Mondelez International Inc that acquired Cadbury India without admitting or denying that it possibly bribed top Himachal Pradesh politicians and government officials to obtain a license and approvals for a chocolate factory in Baddi has agreed to pay $13 million (approximately Rs 90 crore) in civil penalties to US market regulator Securities and Exchange Commission (SEC).
Mondelez International Inc and Cadbury Limited are pleased to have reached an agreement with SEC to settle charges related to internal controls and books-and records provisions of the Foreign Corrupt Practices Act (FCPA), without admitting or denying the charges. As part of the settlement, Mondelez International Inc has agreed to pay a civil penalty of $13 million to resolve the investigation,” a Mondelez International Inc spokesman has stated.
The investigation now put to rest by SEC related to Cadbury India’s plant in Baddi, which makes Bournvita, 5-Star Chocolates and button shaped Gems.
It was alleged that Cadbury India to claim excise and income tax benefits had shown its second production line for 5-Star Chocolates and Gems as a separate industrial unit. Over a 10 year period for which the tax exemption applied, the unit would have earned a benefit of Rs 600 crores. This incentive alone would have enabled the company to earn an internal rate of return as high as 58.5 %, says an Economic Times report.
To obtain the licences and approvals, the company is alleged to have paid bribes between 2010-11 through an agent, who is tiles and marble dealer and was hired by Cadbury India to liaison with the state. The company paid the agent a fee of $90,666. After the payments were made in instalments, the agent withdrew the funds in cash. It was between February 2010 and July 2010 that the agent asked Cadbury India to prepare license applications and obtained some approvals.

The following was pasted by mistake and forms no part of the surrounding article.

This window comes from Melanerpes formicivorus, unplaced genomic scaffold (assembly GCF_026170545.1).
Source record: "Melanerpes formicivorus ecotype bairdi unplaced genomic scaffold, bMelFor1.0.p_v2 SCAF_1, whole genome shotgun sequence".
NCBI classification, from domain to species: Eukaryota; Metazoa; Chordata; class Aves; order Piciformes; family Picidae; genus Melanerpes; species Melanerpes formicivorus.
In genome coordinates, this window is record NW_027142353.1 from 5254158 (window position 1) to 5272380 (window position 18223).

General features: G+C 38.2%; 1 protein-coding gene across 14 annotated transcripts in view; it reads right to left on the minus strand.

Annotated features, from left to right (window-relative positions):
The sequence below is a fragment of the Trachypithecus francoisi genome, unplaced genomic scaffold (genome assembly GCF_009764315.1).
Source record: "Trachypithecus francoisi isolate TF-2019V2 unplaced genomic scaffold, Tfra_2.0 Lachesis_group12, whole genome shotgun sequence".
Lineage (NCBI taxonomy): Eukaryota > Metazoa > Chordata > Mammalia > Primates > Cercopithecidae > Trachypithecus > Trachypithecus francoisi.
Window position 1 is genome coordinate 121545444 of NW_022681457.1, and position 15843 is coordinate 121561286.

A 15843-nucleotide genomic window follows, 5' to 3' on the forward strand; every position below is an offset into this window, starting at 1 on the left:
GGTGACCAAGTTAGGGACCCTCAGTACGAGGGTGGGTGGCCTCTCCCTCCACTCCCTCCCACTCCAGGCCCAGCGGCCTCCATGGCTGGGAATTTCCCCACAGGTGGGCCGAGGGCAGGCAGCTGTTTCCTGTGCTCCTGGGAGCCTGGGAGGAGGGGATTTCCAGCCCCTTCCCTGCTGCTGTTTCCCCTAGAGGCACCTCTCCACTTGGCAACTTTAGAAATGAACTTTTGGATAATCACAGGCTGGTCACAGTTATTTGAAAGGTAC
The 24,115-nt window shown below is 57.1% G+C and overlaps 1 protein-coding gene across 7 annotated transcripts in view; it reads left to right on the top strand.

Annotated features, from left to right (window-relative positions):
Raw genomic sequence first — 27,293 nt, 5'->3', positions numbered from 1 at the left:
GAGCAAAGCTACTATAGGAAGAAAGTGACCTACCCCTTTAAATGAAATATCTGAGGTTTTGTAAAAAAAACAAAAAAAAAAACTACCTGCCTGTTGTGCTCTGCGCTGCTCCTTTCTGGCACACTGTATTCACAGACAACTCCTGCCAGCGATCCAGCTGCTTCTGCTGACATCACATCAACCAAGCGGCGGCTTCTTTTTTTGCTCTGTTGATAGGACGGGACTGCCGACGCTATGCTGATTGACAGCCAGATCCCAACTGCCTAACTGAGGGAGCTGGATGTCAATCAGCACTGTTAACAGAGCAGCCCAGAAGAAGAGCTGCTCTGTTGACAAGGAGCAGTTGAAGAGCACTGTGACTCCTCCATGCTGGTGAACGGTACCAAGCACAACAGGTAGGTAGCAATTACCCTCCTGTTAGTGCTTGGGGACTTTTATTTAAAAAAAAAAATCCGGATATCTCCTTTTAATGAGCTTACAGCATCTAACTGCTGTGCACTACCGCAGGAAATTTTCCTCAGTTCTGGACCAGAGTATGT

In February 2011, USA’s Department of Justice began formal investigations. In December 2015, a news report by Economic Times had alleged that irregular payments were made to the agent to obtain the licenses and approvals. A month later the US Government had issued a letter rogatory and brought in India’s Central Bureau of Investigation to probe the bribery allegations.
Meanwhile the Indian Tax authorities slapped the Cadbury India with a demand of Rs 820 crore of unpaid excise duties, penalty and interest charges for the tax benefits claimed and availed.
However, Mondelez International Inc continue to maintain that their claim to excise tax benefits was valid.
“We continue to hold that the decision to claim excise tax benefit is valid and that our executives acted in good faith and within the law in the decision to claim excise benefit in respect of our plant in Baddi. The matter is currently in the legal domain and therefor it would be inappropriate for us to comment at this time,” a Mondelez spokesman responded to an email query by ET.
With agreeing to pay $13 million to resolve US probe, and the Indian tax and penalty demand pending before the courts, chances of any investigation being initiated about the alleged bribery charges against the persons involved in granting licenses and approvals for the second Cadbury plant at Baddi appear to have been buried.